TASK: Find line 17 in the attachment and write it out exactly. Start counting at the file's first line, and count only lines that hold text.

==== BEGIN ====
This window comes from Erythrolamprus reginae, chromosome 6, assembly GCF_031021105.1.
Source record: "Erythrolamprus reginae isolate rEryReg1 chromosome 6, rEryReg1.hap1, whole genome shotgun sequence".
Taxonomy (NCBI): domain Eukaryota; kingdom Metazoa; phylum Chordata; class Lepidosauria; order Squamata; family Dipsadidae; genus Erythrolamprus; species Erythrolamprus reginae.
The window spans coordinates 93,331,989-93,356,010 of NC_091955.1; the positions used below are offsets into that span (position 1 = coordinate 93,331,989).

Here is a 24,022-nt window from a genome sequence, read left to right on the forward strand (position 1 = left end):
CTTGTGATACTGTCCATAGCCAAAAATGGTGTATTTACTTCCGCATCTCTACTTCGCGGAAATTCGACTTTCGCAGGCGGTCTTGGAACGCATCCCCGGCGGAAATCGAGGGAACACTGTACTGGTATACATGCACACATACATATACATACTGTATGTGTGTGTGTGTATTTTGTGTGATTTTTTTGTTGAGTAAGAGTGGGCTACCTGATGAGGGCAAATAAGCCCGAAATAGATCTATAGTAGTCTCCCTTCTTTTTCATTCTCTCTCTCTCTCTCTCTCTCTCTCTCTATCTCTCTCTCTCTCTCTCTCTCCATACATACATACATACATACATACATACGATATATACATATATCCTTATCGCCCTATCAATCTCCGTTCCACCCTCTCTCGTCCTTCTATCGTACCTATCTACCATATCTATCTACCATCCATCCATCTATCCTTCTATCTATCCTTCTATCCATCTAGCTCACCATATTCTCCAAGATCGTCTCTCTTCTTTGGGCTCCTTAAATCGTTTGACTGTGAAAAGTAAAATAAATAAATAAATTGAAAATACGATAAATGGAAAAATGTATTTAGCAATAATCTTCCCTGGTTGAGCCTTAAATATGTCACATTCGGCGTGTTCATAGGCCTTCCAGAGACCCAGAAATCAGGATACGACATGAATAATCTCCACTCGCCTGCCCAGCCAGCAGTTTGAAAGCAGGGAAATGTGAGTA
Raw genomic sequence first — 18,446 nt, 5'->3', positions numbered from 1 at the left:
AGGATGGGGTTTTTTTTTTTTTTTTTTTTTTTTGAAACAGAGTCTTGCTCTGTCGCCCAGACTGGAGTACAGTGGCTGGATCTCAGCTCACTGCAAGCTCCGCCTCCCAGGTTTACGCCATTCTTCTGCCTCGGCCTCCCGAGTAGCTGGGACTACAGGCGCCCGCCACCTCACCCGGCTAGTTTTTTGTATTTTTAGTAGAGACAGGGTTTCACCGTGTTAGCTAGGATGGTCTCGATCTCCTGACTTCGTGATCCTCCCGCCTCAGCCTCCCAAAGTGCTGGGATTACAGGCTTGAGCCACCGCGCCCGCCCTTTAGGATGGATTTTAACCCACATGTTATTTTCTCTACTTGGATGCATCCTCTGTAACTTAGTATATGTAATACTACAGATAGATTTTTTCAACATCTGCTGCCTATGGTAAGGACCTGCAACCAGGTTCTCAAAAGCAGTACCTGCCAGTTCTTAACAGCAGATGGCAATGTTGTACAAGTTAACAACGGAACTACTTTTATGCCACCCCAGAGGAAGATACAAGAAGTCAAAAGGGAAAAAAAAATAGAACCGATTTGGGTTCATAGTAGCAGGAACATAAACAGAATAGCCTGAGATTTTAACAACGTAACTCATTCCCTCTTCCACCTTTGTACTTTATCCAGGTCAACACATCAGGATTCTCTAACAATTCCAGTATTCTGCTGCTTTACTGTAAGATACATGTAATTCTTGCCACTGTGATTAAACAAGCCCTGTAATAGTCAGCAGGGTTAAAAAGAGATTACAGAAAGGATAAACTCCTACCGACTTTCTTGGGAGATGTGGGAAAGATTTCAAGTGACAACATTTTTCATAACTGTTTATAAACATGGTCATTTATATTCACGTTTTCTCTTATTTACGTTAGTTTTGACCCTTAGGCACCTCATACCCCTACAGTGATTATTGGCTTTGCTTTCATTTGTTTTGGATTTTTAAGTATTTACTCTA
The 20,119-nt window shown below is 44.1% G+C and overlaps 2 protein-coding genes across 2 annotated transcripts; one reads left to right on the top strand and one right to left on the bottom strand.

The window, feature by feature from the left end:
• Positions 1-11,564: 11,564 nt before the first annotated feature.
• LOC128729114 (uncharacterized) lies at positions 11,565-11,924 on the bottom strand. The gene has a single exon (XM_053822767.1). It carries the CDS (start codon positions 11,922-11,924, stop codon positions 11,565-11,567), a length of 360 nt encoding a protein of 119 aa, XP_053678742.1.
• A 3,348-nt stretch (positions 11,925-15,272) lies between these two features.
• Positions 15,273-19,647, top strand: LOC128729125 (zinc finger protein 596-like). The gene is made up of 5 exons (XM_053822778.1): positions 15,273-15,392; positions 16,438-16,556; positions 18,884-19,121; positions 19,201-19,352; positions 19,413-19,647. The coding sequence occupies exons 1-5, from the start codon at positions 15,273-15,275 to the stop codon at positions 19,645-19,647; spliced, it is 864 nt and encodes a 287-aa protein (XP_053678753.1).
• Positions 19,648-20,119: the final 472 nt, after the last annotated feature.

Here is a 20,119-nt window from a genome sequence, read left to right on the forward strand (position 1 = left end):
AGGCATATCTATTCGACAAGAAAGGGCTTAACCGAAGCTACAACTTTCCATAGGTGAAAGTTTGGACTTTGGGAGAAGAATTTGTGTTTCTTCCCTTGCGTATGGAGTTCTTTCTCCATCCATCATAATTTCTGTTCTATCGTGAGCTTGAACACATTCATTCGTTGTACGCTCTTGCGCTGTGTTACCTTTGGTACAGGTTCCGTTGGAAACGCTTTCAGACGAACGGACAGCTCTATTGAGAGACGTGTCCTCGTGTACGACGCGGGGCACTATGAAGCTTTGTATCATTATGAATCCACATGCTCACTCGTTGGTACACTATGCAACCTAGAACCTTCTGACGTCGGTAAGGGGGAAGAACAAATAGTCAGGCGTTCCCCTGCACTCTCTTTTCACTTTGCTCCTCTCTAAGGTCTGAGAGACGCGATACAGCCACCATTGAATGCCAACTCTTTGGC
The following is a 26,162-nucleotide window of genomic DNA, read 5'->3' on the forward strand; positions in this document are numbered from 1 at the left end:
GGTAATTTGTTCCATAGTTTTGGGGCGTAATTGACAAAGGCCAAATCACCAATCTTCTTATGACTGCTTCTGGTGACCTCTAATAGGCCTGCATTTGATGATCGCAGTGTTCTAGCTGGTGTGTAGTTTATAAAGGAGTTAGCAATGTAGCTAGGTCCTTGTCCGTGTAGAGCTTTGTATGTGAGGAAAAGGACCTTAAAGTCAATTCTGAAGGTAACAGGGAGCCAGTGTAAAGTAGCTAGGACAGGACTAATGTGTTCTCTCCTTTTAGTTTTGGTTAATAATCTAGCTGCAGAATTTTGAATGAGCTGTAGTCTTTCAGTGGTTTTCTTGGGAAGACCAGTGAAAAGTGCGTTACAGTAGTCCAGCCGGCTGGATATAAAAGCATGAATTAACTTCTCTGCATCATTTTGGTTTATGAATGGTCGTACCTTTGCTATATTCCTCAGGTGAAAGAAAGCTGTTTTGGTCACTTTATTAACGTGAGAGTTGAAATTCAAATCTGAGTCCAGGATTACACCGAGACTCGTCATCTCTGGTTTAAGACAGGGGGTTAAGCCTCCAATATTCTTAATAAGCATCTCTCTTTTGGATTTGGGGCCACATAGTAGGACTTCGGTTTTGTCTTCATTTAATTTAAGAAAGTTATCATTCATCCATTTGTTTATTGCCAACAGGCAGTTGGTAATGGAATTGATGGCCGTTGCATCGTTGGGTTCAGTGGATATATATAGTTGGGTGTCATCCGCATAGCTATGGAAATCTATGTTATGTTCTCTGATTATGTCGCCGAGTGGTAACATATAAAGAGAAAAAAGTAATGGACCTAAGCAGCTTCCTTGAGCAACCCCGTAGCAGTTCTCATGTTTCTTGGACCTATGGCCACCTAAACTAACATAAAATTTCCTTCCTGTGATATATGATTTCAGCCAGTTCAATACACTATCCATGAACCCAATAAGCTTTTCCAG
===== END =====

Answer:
AGGCATATCTATTCGACAAGAAAGGGCTTAACCGAAGCTACAACTTTCCATAGGTGAAAGTTTGGACTTTGGGAGAAGAATTTGTGTTTCTTCCCTTGCGTATGGAGTTCTTTCTCCATCCATCATAATTTCTGTTCTATCGTGAGCTTGAACACATTCATTCGTTGTACGCTCTTGCGCTGTGTTACCTTTGGTACAGGTTCCGTTGGAAACGCTTTCAGACGAACGGACAGCTCTATTGAGAGACGTGTCCTCGTGTACGACGCGGGGCACTATGAAGCTTTGTATCATTATGAATCCACATGCTCACTCGTTGGTACACTATGCAACCTAGAACCTTCTGACGTCGGTAAGGGGGAAGAACAAATAGTCAGGCGTTCCCCTGCACTCTCTTTTCACTTTGCTCCTCTCTAAGGTCTGAGAGACGCGATACAGCCACCATTGAATGCCAACTCTTTGGC